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Craven: The Legacy Tour

07/11/11 5:55PM By Jay Craven
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Portrait by Todd R. Lockwood
(HOST) The Merce Cunningham Dance Company brought its final area performances to Dartmouth's Hopkins Center last weekend. The performance got filmmaker and Marlboro College teacher Jay Craven thinking about his own experience with the legendary choreographer's work.

(CRAVEN) Cunningham planned it this way - that after his death in 2009 at the age of 90 - the dancers he mentored would tour the world one last time, performing work from his remarkable 70-year career. It was an emotionally charged, beautifully performed, and historically resonant evening.

This final tour marks a fitting denouement for an artist who never looked back. He didn't have time - because Merce just kept surging forward at age 80 and beyond, with experiments in new technology, collaborations with the likes of Rauschenberg and Radiohead, and always fresh choreographic insight.

Cunningham's work could initially seem too abstract. When I first saw the company, in 1972, the dances seemed disconnected-especially to their music, which didn't seem like music at all. Indeed, Cunningham composer John Cage found sound fragments in nature and others that flowed in through window from the city street. It seemed like maybe this was a joke.  I expected something that conformed to what I already knew. Later, when I saw the company again I found in it something essential about movement itself.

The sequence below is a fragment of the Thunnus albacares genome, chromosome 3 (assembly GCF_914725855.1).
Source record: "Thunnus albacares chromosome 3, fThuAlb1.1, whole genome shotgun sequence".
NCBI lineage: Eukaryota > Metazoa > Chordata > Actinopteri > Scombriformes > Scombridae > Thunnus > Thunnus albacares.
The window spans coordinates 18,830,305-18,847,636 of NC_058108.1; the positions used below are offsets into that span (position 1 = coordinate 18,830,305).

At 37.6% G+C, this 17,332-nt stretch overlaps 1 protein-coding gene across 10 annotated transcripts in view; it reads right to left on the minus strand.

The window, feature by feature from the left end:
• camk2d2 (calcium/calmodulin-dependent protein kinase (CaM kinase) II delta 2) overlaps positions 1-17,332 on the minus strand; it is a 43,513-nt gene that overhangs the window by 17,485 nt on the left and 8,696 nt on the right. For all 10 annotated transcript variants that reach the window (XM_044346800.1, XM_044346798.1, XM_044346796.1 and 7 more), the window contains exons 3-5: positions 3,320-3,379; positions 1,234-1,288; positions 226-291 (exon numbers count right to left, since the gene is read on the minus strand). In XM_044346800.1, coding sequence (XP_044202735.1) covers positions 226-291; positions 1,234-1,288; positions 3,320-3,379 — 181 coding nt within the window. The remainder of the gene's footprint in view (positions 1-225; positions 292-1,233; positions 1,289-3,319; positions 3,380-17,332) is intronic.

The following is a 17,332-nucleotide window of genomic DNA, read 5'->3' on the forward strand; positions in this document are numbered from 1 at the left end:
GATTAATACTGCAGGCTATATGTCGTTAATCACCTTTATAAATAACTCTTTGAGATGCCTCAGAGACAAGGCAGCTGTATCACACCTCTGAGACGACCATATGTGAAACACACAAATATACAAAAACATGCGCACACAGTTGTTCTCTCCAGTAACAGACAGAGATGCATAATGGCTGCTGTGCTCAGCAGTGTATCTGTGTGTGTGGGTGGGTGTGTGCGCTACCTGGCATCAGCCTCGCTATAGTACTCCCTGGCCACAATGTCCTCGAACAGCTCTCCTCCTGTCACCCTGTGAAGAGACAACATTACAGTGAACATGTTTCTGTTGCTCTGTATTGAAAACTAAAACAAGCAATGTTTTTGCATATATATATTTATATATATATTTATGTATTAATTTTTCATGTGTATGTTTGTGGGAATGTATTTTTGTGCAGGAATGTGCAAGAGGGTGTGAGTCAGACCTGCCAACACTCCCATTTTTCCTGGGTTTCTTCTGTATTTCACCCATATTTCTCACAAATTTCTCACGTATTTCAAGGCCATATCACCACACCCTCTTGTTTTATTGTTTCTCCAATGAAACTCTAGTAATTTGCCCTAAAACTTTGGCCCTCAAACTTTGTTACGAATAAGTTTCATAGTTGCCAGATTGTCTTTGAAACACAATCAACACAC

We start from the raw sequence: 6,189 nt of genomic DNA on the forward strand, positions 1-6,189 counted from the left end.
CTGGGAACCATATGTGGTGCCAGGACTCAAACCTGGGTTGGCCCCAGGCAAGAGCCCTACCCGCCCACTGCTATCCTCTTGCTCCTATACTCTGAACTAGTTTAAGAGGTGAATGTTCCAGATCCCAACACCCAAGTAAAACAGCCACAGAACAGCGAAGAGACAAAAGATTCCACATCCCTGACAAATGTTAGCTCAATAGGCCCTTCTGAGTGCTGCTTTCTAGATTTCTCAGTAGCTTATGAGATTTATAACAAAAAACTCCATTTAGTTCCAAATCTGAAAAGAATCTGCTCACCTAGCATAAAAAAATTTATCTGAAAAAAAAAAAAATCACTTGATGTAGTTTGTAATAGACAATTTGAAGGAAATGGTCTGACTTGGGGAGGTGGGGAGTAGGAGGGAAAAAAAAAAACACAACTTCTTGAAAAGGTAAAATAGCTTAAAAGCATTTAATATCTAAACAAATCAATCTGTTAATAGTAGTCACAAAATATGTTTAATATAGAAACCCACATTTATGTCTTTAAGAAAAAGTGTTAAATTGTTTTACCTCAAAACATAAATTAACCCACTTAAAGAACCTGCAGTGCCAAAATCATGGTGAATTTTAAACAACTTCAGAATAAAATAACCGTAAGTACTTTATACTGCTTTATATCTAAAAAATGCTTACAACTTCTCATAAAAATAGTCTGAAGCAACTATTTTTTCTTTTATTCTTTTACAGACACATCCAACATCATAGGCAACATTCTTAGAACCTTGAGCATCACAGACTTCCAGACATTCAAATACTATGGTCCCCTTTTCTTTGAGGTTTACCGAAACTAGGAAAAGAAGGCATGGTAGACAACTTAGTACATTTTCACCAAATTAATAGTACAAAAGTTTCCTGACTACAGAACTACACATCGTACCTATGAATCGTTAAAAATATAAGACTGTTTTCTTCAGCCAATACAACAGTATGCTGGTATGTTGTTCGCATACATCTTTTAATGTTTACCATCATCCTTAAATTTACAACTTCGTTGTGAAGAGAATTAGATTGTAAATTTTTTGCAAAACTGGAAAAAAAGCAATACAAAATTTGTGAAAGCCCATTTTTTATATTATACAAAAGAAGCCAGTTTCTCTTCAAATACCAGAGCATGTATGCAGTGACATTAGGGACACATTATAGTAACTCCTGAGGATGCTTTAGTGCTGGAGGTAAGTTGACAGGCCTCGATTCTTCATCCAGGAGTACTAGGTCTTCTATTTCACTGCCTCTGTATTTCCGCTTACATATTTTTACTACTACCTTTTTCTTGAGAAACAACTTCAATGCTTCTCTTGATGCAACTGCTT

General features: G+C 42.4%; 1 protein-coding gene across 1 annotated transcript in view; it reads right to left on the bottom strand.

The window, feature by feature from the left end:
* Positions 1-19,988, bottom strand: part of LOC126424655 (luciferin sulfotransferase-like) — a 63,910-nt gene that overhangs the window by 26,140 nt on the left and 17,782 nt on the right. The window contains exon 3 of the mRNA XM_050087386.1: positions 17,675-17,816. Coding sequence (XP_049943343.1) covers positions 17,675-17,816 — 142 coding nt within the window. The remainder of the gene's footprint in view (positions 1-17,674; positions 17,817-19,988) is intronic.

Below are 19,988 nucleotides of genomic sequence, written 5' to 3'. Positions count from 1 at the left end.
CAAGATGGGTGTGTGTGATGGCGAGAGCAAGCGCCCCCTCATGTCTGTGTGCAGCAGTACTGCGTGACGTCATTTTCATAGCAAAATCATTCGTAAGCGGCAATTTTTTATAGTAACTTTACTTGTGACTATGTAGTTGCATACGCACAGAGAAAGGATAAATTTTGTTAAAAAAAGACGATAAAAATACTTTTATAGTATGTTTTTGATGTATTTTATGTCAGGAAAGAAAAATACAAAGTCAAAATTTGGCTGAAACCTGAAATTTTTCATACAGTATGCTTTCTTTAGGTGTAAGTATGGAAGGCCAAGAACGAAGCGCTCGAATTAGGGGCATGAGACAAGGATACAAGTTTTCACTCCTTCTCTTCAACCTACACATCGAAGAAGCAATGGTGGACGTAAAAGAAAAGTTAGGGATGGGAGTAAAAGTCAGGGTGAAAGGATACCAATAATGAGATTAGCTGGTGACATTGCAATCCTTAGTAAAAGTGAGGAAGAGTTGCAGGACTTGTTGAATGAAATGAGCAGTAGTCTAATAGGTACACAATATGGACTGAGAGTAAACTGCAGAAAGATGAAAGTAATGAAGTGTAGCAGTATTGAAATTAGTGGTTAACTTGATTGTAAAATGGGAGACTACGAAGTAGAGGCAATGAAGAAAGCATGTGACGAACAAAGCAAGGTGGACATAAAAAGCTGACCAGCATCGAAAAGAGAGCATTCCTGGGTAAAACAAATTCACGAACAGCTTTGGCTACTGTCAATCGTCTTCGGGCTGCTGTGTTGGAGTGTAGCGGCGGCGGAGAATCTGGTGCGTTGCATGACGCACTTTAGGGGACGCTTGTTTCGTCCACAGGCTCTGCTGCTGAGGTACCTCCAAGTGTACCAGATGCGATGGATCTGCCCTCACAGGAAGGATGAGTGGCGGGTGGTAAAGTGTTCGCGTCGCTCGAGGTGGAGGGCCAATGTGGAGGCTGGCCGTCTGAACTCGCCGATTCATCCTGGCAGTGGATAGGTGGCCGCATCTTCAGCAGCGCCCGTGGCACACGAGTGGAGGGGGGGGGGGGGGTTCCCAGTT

I came to appreciate how Cage's sound snippets reflected Merce's own fascination with the spontaneous. And I accepted how his dances existed completely separate from his collaborators' music and intersected it only in unplanned ways. By choreographing in silence and not adding the composer's score until the final rehearsal, Cunningham altered dance rhythms and created pure movement freed from historic dependencies on music.

I remember one performance at The Flynn Theater where audience members were given an I-pod that played just one of a half-dozen musical scores and were each cued to different starting points. Perhaps none of us experienced exactly the same music for the dance we all watched together.

Choreography director Robert Swinston calls these independent, sometimes hostile, and often surprisingly compatible elements, "either the ultimate collaboration or no collaboration at all."

Dance scholar Robert Copeland writes in his 2004 book, Merce Cunningham that "no one revised ‘the fundamentals' (of dance) more fundamentally than Merce Cunningham." Despite his experimentation, Copeland notes, Cunningham "forged an unprecedented rapprochement between modern dance and ballet," which had been so firmly rejected by previous modern choreographers. Cunningham's technique drew unapologetically from ballet as he made "fresh connections between the dancer's head, back, pelvis, legs and feet." The result produced graceful movement that never stopped breaking new ground.

With this final legacy tour, Cunningham fulfilled his belief in dance's evanescence.  He wrote, "You have to love dancing to stick to it.  It gives you nothing back, no manuscripts to store away, no paintings to show on walls, no poems to be printed and sold, nothing but that single fleeting moment when you feel alive."
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